Gordon v. Westinghouse Elec. Corp.

Annotate this Case

599 P.2d 953 (1979)

Brenda GORDON, Plaintiff-Appellant, v. WESTINGHOUSE ELECTRIC CORPORATION, a Pennsylvania Corporation authorized to do business in the State of Colorado, Defendant, and Montgomery Elevator Company, a Delaware Corporation authorized to do business in the State of Colorado, Defendant-Appellee.

No. 78-1116.

Colorado Court of Appeals, Div. I.

May 3, 1979.

Rehearing Denied June 7, 1979.

Certiorari Granted August 20, 1979.

*954 Zuckerman & Sobol, P. C., Leo T. Zuckerman, Michael J. Kleinmman, Denver, for plaintiff-appellant.

Sheldon, Bayer, McLean & Glasman, P. C., J. Fern Black, Denver, for defendant-appellee.

VAN CISE, Judge.

Plaintiff Brenda Gordon appeals the judgment in favor of defendant Montgomery Elevator Company (defendant) entered upon a directed verdict at the end of plaintiff's evidence pertaining to liability. We reverse.

Plaintiff testified that in 1976 she was injured in an elevator accident at a Denver hotel where she was employed in the housekeeping department. She and a houseman entered an automated service elevator on the bottom level of the hotel. After the door had closed, plaintiff and the houseman pushed the buttons for the floors they desired. The elevator did not move, but the elevator door opened part way and stopped, leaving a small open space. With help from another employee outside the elevator, the houseman widened the opening, squeezed through, and exited from the elevator. Plaintiff, unassisted, attempted to follow. When she was about half way through the opening, the door started closing and pinned her between the door and the door frame. After a struggle, she extricated herself. In doing so she suffered injuries.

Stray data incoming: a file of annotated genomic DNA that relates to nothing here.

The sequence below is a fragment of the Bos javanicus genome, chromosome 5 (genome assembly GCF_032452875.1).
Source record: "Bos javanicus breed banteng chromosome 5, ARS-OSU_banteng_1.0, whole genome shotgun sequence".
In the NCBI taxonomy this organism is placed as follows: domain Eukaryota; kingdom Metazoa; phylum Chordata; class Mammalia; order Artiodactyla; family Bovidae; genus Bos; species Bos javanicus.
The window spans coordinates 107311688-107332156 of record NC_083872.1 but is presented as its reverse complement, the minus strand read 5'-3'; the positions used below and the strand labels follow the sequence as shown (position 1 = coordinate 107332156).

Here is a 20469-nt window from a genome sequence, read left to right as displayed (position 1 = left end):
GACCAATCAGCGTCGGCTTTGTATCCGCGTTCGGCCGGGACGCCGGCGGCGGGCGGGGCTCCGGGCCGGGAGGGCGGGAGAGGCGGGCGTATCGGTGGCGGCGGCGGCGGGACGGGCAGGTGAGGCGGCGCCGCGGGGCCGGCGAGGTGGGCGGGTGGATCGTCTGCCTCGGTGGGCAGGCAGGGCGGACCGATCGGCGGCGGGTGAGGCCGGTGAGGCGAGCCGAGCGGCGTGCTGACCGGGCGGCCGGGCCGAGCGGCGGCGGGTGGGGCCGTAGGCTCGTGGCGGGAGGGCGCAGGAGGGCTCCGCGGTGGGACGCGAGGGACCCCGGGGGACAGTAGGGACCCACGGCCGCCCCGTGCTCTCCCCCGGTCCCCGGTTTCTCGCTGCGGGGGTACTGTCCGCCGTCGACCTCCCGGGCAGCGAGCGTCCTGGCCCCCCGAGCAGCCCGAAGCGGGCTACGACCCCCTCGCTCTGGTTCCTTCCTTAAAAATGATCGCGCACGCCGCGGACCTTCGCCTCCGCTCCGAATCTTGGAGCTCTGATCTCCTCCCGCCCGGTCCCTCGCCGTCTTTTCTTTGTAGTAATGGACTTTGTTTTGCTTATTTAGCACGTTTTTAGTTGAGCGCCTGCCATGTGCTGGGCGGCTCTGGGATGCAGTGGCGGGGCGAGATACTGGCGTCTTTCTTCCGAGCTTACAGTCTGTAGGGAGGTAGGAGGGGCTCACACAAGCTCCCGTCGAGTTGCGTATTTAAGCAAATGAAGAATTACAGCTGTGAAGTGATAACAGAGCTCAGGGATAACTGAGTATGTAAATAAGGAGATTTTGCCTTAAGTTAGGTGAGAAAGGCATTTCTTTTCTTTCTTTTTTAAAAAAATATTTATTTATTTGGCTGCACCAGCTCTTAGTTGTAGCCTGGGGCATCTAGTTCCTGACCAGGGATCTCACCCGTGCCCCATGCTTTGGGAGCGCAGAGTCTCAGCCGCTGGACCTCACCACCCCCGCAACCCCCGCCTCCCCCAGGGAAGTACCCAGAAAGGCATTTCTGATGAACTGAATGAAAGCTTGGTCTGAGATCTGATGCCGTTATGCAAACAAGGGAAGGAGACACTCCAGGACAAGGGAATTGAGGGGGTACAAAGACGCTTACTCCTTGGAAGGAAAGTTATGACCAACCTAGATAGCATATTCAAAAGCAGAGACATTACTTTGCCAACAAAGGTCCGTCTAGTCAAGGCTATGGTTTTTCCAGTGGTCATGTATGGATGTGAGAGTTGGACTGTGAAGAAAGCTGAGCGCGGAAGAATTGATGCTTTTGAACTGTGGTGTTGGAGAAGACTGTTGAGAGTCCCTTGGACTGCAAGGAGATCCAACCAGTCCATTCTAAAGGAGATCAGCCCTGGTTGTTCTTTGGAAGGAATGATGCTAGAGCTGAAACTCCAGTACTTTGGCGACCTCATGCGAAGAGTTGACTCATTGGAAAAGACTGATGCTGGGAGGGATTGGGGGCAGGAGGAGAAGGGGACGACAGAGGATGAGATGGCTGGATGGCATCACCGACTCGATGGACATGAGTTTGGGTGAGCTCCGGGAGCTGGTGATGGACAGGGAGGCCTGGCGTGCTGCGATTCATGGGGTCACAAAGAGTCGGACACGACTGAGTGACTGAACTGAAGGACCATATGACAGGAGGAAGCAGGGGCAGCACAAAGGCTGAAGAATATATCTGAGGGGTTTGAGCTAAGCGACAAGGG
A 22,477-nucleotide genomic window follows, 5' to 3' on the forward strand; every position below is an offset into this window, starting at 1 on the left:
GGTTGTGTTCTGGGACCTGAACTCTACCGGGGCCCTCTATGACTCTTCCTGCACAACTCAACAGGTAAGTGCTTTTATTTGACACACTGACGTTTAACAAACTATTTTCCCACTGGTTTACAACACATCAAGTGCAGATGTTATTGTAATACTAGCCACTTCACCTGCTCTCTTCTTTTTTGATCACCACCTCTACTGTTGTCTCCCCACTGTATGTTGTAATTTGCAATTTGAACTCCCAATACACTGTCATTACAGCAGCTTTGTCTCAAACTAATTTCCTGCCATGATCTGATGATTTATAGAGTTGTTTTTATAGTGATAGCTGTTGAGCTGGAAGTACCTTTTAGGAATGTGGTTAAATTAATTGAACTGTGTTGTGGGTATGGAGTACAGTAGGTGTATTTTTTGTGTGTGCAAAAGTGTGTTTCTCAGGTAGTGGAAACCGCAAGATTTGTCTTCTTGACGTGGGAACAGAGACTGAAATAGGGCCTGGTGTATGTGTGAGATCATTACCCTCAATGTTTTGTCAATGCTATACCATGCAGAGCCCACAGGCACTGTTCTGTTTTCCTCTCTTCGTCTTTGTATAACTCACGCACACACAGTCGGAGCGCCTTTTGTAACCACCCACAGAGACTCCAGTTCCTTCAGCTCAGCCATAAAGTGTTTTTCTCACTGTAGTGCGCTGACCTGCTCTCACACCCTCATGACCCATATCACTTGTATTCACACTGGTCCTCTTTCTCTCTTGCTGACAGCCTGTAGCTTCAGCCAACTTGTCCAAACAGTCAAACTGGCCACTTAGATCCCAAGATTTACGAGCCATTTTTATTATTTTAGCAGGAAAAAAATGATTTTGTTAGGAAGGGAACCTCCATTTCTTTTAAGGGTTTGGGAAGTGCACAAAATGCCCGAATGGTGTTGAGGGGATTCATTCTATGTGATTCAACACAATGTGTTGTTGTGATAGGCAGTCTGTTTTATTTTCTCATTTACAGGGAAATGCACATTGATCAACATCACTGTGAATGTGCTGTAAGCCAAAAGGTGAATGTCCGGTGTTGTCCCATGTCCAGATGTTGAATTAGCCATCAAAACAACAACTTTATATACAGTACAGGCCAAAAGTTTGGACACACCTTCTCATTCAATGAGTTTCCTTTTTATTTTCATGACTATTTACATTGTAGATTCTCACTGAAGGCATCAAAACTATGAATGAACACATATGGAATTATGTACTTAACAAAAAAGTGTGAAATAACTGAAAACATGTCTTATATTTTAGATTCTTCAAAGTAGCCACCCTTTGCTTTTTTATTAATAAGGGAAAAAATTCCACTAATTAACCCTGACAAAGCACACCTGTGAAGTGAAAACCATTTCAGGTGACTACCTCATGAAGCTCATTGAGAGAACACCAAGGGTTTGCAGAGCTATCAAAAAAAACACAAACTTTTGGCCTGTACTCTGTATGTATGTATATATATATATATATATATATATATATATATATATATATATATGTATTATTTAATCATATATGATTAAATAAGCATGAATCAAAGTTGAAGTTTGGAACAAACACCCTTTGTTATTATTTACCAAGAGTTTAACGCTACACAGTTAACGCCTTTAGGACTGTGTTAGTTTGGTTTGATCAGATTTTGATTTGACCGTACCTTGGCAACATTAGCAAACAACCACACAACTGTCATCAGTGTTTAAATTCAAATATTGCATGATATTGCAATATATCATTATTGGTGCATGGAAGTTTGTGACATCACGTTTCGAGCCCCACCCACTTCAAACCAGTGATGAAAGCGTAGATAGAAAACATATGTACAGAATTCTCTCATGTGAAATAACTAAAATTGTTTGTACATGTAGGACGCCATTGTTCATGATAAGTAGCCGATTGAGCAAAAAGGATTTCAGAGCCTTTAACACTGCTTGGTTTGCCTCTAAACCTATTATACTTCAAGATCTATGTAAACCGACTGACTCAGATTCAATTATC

Plaintiff then commenced this negligence action against the manufacturer of the elevator (Westinghouse) and against the party responsible for the inspection and maintenance of the elevator (Montgomery). In its answer, defendant Montgomery admitted *955 that it was under contract to maintain all of the elevators in the hotel. Trial was to a jury. In its opening statement at trial, defendant admitted that it had maintained these elevators since 1961 and that it kept a mechanic on duty at the hotel "practically all the time."

Plaintiff relied solely on res ipsa loquitur to establish defendant's negligence. The only evidence presented on this issue, other than defendant's admissions from its answer and its opening statement, see La Rocco v. Fernandez, 130 Colo. 523, 277 P.2d 232 (1954); Skeens v. Kroh, 30 Colo.App. 88, 489 P.2d 347 (1971), was the testimony of the plaintiff summarized above.

At the conclusion of plaintiff's case, the trial court ruled that she had not established a prima facie case of negligence, and directed verdicts in favor of both defendants. Plaintiff has appealed only from the directed verdict in favor of defendant Montgomery.

The sole issue presented on appeal is whether plaintiff established a prima facie case of negligence against defendant Montgomery based on res ipsa loquitur.

In Branco Eastern Co. v. Leffler, 173 Colo. 428, 482 P.2d 364 (1971), our Supreme Court listed as essential elements of res ipsa loquitur which must be established by plaintiff, those stated in Restatement (Second) of Torts § 328D(1):